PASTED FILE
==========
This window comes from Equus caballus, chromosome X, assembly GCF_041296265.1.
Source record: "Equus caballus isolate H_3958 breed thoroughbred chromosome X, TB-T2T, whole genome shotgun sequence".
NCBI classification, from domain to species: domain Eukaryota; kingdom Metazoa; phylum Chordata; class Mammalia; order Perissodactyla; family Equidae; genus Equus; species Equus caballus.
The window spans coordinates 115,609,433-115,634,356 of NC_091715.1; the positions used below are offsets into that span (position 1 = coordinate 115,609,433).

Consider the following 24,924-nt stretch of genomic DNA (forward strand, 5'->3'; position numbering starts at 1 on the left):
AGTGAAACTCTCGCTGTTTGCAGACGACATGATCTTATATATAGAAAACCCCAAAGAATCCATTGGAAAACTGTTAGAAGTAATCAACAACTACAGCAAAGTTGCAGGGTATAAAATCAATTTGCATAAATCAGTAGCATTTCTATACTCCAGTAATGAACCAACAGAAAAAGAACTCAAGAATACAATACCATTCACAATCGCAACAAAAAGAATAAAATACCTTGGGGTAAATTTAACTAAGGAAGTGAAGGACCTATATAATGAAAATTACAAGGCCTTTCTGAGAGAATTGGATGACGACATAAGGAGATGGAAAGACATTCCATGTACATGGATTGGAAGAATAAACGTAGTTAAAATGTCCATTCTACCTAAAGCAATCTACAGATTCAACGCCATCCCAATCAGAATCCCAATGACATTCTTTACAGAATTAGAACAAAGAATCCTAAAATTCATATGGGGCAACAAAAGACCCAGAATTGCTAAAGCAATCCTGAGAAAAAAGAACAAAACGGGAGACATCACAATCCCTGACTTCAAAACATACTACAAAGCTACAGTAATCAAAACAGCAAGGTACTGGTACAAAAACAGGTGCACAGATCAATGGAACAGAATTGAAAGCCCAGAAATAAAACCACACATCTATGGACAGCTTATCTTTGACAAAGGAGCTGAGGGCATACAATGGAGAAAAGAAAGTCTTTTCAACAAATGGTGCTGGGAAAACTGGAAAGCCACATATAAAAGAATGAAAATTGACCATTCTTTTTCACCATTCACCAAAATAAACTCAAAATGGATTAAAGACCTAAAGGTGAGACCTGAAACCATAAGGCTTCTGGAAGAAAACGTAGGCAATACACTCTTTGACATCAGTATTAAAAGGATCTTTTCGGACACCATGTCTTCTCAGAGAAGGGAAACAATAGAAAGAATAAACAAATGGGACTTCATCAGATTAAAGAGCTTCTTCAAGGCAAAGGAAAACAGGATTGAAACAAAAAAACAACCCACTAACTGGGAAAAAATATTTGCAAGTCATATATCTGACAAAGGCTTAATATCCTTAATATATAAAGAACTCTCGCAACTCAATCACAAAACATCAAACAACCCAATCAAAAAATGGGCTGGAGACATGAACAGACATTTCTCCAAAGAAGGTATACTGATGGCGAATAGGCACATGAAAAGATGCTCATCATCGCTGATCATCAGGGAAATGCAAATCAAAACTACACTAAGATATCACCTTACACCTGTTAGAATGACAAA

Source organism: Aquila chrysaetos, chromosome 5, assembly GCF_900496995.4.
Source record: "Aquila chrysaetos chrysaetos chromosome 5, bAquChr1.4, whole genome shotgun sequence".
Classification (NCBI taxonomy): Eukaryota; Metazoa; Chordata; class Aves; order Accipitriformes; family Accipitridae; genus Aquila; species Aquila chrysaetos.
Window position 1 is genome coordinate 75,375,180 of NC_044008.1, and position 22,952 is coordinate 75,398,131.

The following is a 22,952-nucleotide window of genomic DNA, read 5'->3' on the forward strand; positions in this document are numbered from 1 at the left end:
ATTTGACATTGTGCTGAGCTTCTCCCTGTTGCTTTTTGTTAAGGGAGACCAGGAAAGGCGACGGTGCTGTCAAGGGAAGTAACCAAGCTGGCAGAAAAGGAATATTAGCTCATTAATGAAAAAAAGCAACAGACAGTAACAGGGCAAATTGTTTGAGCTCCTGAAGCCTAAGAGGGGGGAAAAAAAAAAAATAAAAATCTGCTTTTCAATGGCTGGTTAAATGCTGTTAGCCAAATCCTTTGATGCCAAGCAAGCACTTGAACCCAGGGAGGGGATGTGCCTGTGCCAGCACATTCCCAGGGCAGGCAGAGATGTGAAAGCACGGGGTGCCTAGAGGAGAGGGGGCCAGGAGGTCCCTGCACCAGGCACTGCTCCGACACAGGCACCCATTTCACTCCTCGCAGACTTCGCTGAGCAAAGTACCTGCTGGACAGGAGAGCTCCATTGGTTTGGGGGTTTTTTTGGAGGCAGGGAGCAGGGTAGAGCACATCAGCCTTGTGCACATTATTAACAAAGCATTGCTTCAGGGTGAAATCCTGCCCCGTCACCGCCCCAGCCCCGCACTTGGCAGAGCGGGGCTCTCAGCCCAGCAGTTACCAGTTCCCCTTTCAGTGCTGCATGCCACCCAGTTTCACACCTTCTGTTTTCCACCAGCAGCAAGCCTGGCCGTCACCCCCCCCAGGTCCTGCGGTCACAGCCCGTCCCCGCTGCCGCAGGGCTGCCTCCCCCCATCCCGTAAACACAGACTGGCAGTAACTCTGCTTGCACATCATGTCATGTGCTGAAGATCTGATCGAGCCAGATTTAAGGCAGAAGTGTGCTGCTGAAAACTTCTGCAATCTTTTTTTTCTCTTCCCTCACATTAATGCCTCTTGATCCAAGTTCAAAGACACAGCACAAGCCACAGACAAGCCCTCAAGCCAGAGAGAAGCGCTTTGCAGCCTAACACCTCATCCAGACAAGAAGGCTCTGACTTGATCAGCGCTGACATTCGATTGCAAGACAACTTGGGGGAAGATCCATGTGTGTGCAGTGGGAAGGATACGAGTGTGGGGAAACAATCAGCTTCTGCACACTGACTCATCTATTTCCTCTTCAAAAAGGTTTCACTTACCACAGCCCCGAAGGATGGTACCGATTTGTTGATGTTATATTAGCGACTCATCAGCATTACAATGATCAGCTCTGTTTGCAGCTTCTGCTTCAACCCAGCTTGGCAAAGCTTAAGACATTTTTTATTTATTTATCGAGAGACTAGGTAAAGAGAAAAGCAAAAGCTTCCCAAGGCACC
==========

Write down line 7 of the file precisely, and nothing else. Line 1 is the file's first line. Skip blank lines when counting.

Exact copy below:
Source organism: Aquila chrysaetos, chromosome 5, assembly GCF_900496995.4.